Aaron Rodgers has retreated to the darkness to figure out his next move on the NFL field and in life. Boardroom breaks down his potential options.
The Green Bay Packers missed the playoffs for just the fourth time since Aaron Rodgers succeeded Brett Favre in 2008. Call it an anomaly of sorts, but their offseason failures put them and the veteran QB in a place of limbo with little reason they can be a serious Super Bowl contender as presently constructed.
The team already brought Aaron Jones back on Friday. According to ESPN, he agreed to a $5 million payout. It’s not so much to discredit Jones, but rarely do we see Super Bowl teams led by a back. Rodgers and Davante Adams were the faces of the team when Green Bay was at its best. Now? The future is confusing and relatively gloomy given that Allen Lazard is its WR1 and the open market for wideouts is bare.
What does all of this mean for Rodgers? He’s owed $59,515,000 in 2023 and is signed through 2026 with more than $145 million on the table. Would he really leave it there?
“I’m either all-in or all-out,” Rodgers told Pat McAfee in January. During his conversation with McAfee, Rodgers mentioned how he’ll be going on a darkness retreat, a form of meditation described as “retreating in complete darkness [as] a practice common to many of the ancient and contemporary spiritual traditions across the world.”
“I think I can win MVP again in the right situation,” he continued on McAfee’s podcast. “Is that Green Bay or somewhere else? I don’t know.”
He “clarified” Tuesday — “I said, after the Super Bowl, I’m gonna go on my darkness retreat, I’m probably going to have a better sense of where I’m at in my life … I didn’t say, ‘I’m going to my darkness retreat just to figure out if I’m going to play next year or retire.’
So, the likely answer is no, Rodgers probably isn’t retiring. He’d leave a ton of money on the table (even though he’s earned more than $305 million over his career). Furthermore, would he be OK with letting his legacy end this way? Without another shot at the Lombardi Trophy? Probably not.
But that “Is that Green Bay or somewhere else? I don’t know” line hits different in this situation, all context considered here. Consider the Jets and Raiders as two potential landing spots for the 39-year-old.
“It sounds like there’s already [trade] conversations going on that aren’t involving me, which are interesting,” Rodgers told McAfee about a potential trade. “I’m not a part of those conversations right now.”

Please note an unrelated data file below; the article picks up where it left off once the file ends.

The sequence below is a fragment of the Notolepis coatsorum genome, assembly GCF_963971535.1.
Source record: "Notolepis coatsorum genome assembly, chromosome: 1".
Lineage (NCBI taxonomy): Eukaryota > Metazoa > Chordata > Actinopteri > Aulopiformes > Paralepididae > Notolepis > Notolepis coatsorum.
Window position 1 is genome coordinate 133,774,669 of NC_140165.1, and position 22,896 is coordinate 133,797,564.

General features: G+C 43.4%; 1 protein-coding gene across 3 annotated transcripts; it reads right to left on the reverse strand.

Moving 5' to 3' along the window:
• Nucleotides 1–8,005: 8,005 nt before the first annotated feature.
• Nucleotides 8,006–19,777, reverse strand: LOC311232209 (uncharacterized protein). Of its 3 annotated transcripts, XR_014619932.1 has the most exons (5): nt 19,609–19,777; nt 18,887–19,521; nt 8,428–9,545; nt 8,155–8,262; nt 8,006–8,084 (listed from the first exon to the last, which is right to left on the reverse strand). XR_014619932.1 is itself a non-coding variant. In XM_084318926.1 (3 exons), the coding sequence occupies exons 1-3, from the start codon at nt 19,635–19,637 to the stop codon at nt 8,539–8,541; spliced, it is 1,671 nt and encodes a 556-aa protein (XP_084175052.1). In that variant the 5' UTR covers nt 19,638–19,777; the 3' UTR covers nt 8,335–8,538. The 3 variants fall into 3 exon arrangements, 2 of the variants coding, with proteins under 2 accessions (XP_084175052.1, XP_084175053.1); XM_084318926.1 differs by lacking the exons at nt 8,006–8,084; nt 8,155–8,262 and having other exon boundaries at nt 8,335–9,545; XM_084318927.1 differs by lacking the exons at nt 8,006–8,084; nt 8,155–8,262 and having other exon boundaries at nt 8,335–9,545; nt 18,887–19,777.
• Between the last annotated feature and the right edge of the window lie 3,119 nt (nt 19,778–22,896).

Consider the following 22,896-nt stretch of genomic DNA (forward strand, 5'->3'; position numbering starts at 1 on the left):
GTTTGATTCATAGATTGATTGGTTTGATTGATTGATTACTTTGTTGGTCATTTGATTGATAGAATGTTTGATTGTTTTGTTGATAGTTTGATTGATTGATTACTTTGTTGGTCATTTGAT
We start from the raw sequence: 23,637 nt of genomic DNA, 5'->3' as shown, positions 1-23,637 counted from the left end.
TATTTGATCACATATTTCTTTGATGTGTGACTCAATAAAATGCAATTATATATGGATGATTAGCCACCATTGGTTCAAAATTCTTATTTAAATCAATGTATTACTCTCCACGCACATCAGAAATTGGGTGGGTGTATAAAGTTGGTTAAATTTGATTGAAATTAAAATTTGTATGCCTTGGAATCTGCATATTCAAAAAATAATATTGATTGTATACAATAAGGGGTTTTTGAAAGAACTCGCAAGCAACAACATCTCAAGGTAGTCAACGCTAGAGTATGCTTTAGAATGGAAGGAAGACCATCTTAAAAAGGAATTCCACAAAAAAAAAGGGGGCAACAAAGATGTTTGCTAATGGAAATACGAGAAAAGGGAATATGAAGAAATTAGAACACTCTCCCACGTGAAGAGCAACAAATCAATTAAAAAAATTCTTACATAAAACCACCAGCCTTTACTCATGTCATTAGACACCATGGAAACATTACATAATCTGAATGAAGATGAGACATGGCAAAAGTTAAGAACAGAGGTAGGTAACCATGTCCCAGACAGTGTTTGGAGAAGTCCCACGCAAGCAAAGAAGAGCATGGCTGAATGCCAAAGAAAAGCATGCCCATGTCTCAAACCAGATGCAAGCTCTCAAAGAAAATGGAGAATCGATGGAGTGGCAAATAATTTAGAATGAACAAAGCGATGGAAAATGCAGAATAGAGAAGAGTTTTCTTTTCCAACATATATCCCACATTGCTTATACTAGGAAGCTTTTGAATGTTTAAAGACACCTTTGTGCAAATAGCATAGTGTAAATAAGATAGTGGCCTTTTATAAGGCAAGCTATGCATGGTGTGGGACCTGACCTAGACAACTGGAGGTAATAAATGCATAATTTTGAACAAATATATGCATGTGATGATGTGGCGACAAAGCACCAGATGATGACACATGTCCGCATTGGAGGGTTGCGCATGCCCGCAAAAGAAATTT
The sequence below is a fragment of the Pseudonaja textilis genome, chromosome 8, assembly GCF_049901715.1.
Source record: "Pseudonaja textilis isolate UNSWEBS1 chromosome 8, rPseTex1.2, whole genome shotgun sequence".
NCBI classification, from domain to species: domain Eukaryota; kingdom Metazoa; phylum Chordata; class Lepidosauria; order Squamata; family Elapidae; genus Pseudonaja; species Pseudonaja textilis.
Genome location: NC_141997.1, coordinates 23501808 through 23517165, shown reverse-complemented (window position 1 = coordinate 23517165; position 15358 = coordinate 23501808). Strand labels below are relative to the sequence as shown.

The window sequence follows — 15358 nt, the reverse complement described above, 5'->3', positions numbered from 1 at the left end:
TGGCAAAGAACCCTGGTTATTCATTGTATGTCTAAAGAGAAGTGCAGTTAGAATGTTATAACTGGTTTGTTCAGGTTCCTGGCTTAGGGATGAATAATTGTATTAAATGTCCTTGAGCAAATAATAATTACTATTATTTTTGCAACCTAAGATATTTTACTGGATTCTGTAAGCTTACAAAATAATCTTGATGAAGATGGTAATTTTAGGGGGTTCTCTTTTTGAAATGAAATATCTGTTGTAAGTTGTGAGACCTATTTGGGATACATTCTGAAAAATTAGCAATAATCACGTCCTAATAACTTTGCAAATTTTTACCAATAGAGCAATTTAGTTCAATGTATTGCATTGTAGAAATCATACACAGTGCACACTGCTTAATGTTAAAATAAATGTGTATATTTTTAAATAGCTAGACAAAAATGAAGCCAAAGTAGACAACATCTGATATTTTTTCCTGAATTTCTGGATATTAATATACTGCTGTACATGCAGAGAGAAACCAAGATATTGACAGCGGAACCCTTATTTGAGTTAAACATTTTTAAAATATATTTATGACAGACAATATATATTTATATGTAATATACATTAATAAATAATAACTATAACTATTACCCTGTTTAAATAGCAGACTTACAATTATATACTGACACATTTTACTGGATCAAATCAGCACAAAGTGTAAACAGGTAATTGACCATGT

Let’s break down the potential destinations for Rodgers, shall we?
Aaron Rodgers: New York Jets
The Jets are looking at all and any options, including Derek Carr who they’ll have a meeting with sometime soon.
In January, the Jets hired former Broncos coach Nathaniel Hackett as their new offensive coordinator, Rodgers’ OC with the Packers from 2019-2021 when Rodgers won two MVPs. The question is — are they Super Bowl contenders? They boast one of the best defenses in the league with a variety of young stars, namely Sauce Gardner (Rookie DPOY), WR Garrett Wilson (Rookie OPOY), RB Breece Hall, and more.
Cap Space: -$3,805,607
Aaron Rodgers: Las Vegas Raiders
The Raiders are probably the best fit for Rodgers with Davante leading a strong roster with stars like Josh Jacobs, Maxx Crosby, and Darren Waller waiting for a capable QB who can guide them to a Super Bowl. They went all-in, hiring head coach Josh McDaniels and committing $566.6 million in salary to their offseason acquisitions, a figure that ranked No. 2 in the 2022 offseason. The championship window is wide open and they’ve moved on from Carr. Would they be able to pull off a trade? The Packers reportedly really wanted Waller at the trade deadline last year…
Cap Space: $46,309,005
You can say that a bunch of teams — namely these two — are just waiting for Rodgers to emerge from the darkness wanting them. The QB market is somewhat scarce this year. Lamar Jackson is the best free agent out there, with the next realistic options being Carr or Jimmy Garoppolo.
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